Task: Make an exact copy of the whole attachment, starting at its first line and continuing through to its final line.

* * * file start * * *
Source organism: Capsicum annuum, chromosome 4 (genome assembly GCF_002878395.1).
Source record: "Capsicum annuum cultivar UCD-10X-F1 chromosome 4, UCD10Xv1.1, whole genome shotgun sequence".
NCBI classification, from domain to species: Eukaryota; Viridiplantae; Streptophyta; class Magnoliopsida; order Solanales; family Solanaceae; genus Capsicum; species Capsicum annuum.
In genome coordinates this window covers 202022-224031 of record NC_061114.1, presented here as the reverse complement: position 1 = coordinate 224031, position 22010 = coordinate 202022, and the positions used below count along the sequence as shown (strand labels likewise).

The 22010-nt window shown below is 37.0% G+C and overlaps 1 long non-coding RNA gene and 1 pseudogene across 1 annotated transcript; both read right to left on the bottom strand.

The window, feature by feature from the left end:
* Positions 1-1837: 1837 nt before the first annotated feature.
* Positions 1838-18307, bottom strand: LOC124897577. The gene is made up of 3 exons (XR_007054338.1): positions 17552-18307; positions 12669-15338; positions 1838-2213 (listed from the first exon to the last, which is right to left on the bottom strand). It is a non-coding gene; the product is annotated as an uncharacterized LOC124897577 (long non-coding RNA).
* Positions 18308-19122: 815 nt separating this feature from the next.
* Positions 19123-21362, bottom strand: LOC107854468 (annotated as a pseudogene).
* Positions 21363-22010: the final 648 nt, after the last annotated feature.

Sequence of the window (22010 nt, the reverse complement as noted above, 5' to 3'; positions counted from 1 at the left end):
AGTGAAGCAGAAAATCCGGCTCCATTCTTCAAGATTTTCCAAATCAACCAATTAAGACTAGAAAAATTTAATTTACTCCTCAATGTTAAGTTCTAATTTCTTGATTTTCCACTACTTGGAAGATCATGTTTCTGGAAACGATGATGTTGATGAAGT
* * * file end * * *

Source organism: Capsicum annuum, chromosome 4 (genome assembly GCF_002878395.1).
Source record: "Capsicum annuum cultivar UCD-10X-F1 chromosome 4, UCD10Xv1.1, whole genome shotgun sequence".
NCBI classification, from domain to species: Eukaryota; Viridiplantae; Streptophyta; class Magnoliopsida; order Solanales; family Solanaceae; genus Capsicum; species Capsicum annuum.
In genome coordinates this window covers 202022-224031 of record NC_061114.1, presented here as the reverse complement: position 1 = coordinate 224031, position 22010 = coordinate 202022, and the positions used below count along the sequence as shown (strand labels likewise).

The 22010-nt window shown below is 37.0% G+C and overlaps 1 long non-coding RNA gene and 1 pseudogene across 1 annotated transcript; both read right to left on the bottom strand.

The window, feature by feature from the left end:
* Positions 1-1837: 1837 nt before the first annotated feature.
* Positions 1838-18307, bottom strand: LOC124897577. The gene is made up of 3 exons (XR_007054338.1): positions 17552-18307; positions 12669-15338; positions 1838-2213 (listed from the first exon to the last, which is right to left on the bottom strand). It is a non-coding gene; the product is annotated as an uncharacterized LOC124897577 (long non-coding RNA).
* Positions 18308-19122: 815 nt separating this feature from the next.
* Positions 19123-21362, bottom strand: LOC107854468 (annotated as a pseudogene).
* Positions 21363-22010: the final 648 nt, after the last annotated feature.

Sequence of the window (22010 nt, the reverse complement as noted above, 5' to 3'; positions counted from 1 at the left end):
AGTGAAGCAGAAAATCCGGCTCCATTCTTCAAGATTTTCCAAATCAACCAATTAAGACTAGAAAAATTTAATTTACTCCTCAATGTTAAGTTCTAATTTCTTGATTTTCCACTACTTGGAAGATCATGTTTCTGGAAACGATGATGTTGATGAAGT